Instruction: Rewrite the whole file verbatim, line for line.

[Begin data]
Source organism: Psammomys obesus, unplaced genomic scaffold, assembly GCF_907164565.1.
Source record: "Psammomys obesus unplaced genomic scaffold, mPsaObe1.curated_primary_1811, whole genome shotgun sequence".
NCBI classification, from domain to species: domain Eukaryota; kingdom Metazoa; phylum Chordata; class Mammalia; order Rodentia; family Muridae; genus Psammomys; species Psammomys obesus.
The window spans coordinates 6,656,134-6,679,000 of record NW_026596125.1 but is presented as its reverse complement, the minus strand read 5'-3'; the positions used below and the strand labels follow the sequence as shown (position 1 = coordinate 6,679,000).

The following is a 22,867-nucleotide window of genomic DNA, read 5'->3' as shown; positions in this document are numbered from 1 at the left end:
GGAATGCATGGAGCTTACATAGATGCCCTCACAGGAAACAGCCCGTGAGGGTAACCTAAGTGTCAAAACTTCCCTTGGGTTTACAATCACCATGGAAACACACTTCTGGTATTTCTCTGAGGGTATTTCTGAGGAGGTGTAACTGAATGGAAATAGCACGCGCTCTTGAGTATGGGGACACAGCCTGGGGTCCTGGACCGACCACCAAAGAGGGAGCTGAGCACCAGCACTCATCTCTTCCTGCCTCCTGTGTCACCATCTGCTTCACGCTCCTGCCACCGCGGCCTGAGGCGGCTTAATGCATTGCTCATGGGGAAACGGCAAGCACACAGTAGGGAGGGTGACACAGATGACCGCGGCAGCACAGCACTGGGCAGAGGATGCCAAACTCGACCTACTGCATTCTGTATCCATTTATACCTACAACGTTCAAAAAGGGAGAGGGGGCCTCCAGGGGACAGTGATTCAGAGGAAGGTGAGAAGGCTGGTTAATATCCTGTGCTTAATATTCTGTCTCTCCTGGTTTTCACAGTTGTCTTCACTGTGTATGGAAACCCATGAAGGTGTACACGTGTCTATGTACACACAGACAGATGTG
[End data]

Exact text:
Source organism: Psammomys obesus, unplaced genomic scaffold, assembly GCF_907164565.1.
Source record: "Psammomys obesus unplaced genomic scaffold, mPsaObe1.curated_primary_1811, whole genome shotgun sequence".
NCBI classification, from domain to species: domain Eukaryota; kingdom Metazoa; phylum Chordata; class Mammalia; order Rodentia; family Muridae; genus Psammomys; species Psammomys obesus.
The window spans coordinates 6,656,134-6,679,000 of record NW_026596125.1 but is presented as its reverse complement, the minus strand read 5'-3'; the positions used below and the strand labels follow the sequence as shown (position 1 = coordinate 6,679,000).

The following is a 22,867-nucleotide window of genomic DNA, read 5'->3' as shown; positions in this document are numbered from 1 at the left end:
GGAATGCATGGAGCTTACATAGATGCCCTCACAGGAAACAGCCCGTGAGGGTAACCTAAGTGTCAAAACTTCCCTTGGGTTTACAATCACCATGGAAACACACTTCTGGTATTTCTCTGAGGGTATTTCTGAGGAGGTGTAACTGAATGGAAATAGCACGCGCTCTTGAGTATGGGGACACAGCCTGGGGTCCTGGACCGACCACCAAAGAGGGAGCTGAGCACCAGCACTCATCTCTTCCTGCCTCCTGTGTCACCATCTGCTTCACGCTCCTGCCACCGCGGCCTGAGGCGGCTTAATGCATTGCTCATGGGGAAACGGCAAGCACACAGTAGGGAGGGTGACACAGATGACCGCGGCAGCACAGCACTGGGCAGAGGATGCCAAACTCGACCTACTGCATTCTGTATCCATTTATACCTACAACGTTCAAAAAGGGAGAGGGGGCCTCCAGGGGACAGTGATTCAGAGGAAGGTGAGAAGGCTGGTTAATATCCTGTGCTTAATATTCTGTCTCTCCTGGTTTTCACAGTTGTCTTCACTGTGTATGGAAACCCATGAAGGTGTACACGTGTCTATGTACACACAGACAGATGTG